Example of a Schengen visa: 

Example of a Schengen visa

Following the application: 

Following the application Carry photocopies of all supporting documents when you travel Refusals Schengen Information System (SIS) Appeals

Conditions of use of visa: 

Conditions of use of visa Schengen visa not appropriate if you wish to remain in a Schengen state for longer than 3 months (e.g. Erasmus) Cannot take up employment or establish a business or trade or profession Misuse - stick to plans stated in application

Group discussion: 

Group discussion Discuss new ideas and best practice to advise students on Schengen visas How can you ensure your students have successful applications? How can you improve the overall provision of Schengen advice at your institution?

How can we improve provision of advice?: 

How can we improve provision of advice? Give information on Schengen visas early Presentation at orientation In pre-departure guide/international student handbook Produce advice leaflet for students Email reminders leading up to vacation times Presentation/workshops leading up to vacation times Up-to-date web information Continued…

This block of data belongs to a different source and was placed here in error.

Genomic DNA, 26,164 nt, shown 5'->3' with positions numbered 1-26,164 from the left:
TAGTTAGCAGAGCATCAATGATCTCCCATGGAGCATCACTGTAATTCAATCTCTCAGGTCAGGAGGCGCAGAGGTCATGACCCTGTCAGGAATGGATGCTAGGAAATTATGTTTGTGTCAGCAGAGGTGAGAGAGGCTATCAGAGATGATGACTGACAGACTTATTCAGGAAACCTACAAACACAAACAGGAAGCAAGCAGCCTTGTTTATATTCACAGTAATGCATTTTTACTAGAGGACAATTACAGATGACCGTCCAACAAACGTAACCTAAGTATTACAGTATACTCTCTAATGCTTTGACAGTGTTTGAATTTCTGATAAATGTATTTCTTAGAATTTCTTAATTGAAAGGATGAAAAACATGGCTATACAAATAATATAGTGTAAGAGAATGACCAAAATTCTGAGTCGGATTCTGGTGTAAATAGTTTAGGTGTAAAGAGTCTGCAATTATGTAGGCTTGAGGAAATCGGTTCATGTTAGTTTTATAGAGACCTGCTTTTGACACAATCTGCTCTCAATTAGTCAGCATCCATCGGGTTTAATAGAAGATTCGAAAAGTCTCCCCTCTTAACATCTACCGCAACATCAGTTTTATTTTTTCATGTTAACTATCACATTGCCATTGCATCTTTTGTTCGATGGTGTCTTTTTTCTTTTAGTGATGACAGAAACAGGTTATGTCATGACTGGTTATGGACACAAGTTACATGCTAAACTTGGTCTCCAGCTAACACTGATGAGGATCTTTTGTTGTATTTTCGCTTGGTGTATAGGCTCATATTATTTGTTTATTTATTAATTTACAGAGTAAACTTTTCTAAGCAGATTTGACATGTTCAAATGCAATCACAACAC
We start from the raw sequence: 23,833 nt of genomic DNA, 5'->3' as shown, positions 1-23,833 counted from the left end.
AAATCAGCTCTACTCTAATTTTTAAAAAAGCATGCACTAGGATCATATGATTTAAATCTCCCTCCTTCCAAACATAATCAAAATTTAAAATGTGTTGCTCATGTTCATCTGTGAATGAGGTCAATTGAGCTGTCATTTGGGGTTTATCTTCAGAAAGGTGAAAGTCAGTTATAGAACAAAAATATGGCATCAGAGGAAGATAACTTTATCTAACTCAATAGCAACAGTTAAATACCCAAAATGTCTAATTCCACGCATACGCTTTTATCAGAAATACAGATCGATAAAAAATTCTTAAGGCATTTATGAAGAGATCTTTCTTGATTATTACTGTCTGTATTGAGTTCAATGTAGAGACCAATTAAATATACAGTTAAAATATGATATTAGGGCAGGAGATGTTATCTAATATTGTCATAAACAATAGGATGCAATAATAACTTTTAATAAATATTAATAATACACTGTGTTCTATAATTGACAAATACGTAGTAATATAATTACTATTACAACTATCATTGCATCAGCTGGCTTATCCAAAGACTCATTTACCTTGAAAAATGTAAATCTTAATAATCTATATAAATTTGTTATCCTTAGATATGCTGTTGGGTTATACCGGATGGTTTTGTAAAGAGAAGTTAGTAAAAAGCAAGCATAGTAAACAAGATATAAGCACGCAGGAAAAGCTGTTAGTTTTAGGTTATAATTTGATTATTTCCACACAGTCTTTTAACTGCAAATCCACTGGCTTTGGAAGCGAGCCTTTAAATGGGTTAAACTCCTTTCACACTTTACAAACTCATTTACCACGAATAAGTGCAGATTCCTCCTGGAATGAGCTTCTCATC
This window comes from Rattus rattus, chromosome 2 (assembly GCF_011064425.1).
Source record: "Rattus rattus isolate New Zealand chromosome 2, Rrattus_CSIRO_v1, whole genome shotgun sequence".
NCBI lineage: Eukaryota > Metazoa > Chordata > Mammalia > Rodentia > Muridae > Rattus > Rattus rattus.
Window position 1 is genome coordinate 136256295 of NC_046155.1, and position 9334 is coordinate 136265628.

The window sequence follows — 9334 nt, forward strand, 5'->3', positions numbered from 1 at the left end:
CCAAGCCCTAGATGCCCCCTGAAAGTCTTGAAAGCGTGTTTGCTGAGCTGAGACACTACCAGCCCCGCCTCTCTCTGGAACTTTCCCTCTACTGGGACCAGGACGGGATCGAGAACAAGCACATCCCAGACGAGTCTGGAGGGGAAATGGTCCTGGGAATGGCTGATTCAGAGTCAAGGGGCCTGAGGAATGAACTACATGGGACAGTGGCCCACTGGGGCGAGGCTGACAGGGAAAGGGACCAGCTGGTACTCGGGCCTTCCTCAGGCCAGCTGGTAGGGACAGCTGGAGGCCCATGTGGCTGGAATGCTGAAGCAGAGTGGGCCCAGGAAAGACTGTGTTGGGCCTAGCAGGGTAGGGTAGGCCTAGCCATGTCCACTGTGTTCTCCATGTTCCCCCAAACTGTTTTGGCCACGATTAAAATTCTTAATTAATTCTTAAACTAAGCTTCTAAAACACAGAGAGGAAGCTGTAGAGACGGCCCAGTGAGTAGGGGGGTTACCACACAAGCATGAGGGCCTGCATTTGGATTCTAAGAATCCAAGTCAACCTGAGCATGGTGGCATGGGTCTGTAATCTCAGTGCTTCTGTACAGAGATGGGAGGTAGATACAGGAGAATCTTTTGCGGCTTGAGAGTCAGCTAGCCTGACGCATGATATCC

…continued: How can we improve provision of advice?: 

…continued: How can we improve provision of advice? Ask students applying for Schengen visas for feedback – feedback form Give information to academic departments Visit embassies/consulates – gather information and build relationships Give students list of consulates in region Share information on local consulates at regional meetings e.g. AISA

Further sources of information: 

Further sources of information UKCOSA Advisers’ Note Individual embassies’ websites Foreign and Commonwealth Office website www.fco.gov.uk for list of ‘foreign embassies in the UK’ (select from drop-down list) Admin UKCOSA Your own students!


Conclusion Reassurance not as complicated as you think Can’t know all the answers advice differs from country to country Be proactive in gathering information Be proactive in giving advice

End of presentation: 

End of presentation Thanks for participating in this session. Good luck with all your Schengen advice! Fay and Jo